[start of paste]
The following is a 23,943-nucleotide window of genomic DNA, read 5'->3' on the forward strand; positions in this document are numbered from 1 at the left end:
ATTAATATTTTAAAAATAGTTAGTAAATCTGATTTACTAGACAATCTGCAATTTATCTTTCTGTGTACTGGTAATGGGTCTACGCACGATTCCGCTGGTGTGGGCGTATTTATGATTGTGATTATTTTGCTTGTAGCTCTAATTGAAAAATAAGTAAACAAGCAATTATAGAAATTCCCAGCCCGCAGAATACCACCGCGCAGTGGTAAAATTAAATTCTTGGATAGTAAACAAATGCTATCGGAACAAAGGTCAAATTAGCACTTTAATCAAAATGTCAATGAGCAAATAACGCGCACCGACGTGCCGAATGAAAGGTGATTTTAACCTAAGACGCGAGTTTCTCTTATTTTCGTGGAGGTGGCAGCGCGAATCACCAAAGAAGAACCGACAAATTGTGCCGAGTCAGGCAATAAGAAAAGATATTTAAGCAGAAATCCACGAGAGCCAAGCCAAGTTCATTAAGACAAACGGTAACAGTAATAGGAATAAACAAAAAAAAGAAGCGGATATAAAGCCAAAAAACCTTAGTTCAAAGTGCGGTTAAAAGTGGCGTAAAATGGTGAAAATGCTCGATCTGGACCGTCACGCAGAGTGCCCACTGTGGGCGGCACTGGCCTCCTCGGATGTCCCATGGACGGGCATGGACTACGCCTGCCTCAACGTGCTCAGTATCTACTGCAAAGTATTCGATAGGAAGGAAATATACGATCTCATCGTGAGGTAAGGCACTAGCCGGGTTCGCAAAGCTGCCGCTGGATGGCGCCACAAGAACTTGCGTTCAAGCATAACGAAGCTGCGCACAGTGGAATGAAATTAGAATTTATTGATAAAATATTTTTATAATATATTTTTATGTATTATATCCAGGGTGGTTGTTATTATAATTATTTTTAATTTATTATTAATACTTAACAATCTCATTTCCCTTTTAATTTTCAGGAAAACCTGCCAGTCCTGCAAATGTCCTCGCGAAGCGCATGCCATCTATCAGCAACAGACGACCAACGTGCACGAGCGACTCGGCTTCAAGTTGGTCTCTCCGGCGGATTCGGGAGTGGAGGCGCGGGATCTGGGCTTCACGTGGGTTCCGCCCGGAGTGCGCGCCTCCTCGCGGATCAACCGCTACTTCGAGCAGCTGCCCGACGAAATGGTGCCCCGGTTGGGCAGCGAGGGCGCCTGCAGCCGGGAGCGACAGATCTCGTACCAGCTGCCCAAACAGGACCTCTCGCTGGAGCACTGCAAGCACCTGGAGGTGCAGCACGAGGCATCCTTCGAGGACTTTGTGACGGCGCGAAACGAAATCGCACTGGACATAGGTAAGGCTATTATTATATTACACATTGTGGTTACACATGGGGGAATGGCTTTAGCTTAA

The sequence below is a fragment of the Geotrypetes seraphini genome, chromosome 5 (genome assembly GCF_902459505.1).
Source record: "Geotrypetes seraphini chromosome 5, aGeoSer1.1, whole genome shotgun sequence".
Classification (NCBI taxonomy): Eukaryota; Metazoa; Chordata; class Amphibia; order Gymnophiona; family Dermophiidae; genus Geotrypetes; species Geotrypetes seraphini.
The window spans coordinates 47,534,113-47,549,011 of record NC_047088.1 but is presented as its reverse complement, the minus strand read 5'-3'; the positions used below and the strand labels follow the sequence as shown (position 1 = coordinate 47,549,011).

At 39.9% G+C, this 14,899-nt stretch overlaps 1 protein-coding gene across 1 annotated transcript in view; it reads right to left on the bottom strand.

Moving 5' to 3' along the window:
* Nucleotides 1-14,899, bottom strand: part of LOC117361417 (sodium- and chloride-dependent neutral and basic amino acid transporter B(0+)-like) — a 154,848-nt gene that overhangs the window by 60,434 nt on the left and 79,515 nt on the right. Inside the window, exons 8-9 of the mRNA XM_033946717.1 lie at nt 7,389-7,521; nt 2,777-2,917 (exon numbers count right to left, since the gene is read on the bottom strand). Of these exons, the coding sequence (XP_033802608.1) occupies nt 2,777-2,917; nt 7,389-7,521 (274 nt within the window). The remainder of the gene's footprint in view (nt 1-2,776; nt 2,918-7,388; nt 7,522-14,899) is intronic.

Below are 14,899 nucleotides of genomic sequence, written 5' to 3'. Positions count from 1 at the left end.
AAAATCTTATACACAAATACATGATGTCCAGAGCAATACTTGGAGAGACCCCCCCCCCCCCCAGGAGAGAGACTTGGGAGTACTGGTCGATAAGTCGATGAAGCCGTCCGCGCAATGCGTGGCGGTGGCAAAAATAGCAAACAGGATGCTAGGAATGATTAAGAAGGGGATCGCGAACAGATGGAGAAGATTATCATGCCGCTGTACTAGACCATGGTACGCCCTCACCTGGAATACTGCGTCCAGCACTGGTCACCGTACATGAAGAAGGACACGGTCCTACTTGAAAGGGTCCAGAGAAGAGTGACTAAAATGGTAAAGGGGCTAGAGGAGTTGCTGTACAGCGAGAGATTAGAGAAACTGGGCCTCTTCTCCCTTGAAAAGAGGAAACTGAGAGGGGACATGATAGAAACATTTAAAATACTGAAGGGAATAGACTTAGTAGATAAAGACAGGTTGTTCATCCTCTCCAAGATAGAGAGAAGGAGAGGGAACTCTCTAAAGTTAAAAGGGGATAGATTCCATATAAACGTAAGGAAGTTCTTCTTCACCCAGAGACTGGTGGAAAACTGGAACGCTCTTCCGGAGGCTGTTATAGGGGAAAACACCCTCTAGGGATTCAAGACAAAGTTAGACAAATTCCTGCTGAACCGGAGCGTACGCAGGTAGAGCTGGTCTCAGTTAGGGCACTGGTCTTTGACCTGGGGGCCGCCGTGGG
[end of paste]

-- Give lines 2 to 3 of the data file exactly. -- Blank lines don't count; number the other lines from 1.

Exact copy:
ATTAATATTTTAAAAATAGTTAGTAAATCTGATTTACTAGACAATCTGCAATTTATCTTTCTGTGTACTGGTAATGGGTCTACGCACGATTCCGCTGGTGTGGGCGTATTTATGATTGTGATTATTTTGCTTGTAGCTCTAATTGAAAAATAAGTAAACAAGCAATTATAGAAATTCCCAGCCCGCAGAATACCACCGCGCAGTGGTAAAATTAAATTCTTGGATAGTAAACAAATGCTATCGGAACAAAGGTCAAATTAGCACTTTAATCAAAATGTCAATGAGCAAATAACGCGCACCGACGTGCCGAATGAAAGGTGATTTTAACCTAAGACGCGAGTTTCTCTTATTTTCGTGGAGGTGGCAGCGCGAATCACCAAAGAAGAACCGACAAATTGTGCCGAGTCAGGCAATAAGAAAAGATATTTAAGCAGAAATCCACGAGAGCCAAGCCAAGTTCATTAAGACAAACGGTAACAGTAATAGGAATAAACAAAAAAAAGAAGCGGATATAAAGCCAAAAAACCTTAGTTCAAAGTGCGGTTAAAAGTGGCGTAAAATGGTGAAAATGCTCGATCTGGACCGTCACGCAGAGTGCCCACTGTGGGCGGCACTGGCCTCCTCGGATGTCCCATGGACGGGCATGGACTACGCCTGCCTCAACGTGCTCAGTATCTACTGCAAAGTATTCGATAGGAAGGAAATATACGATCTCATCGTGAGGTAAGGCACTAGCCGGGTTCGCAAAGCTGCCGCTGGATGGCGCCACAAGAACTTGCGTTCAAGCATAACGAAGCTGCGCACAGTGGAATGAAATTAGAATTTATTGATAAAATATTTTTATAATATATTTTTATGTATTATATCCAGGGTGGTTGTTATTATAATTATTTTTAATTTATTATTAATACTTAACAATCTCATTTCCCTTTTAATTTTCAGGAAAACCTGCCAGTCCTGCAAATGTCCTCGCGAAGCGCATGCCATCTATCAGCAACAGACGACCAACGTGCACGAGCGACTCGGCTTCAAGTTGGTCTCTCCGGCGGATTCGGGAGTGGAGGCGCGGGATCTGGGCTTCACGTGGGTTCCGCCCGGAGTGCGCGCCTCCTCGCGGATCAACCGCTACTTCGAGCAGCTGCCCGACGAAATGGTGCCCCGGTTGGGCAGCGAGGGCGCCTGCAGCCGGGAGCGACAGATCTCGTACCAGCTGCCCAAACAGGACCTCTCGCTGGAGCACTGCAAGCACCTGGAGGTGCAGCACGAGGCATCCTTCGAGGACTTTGTGACGGCGCGAAACGAAATCGCACTGGACATAGGTAAGGCTATTATTATATTACACATTGTGGTTACACATGGGGGAATGGCTTTAGCTTAA

The sequence below is a fragment of the Geotrypetes seraphini genome, chromosome 5 (genome assembly GCF_902459505.1).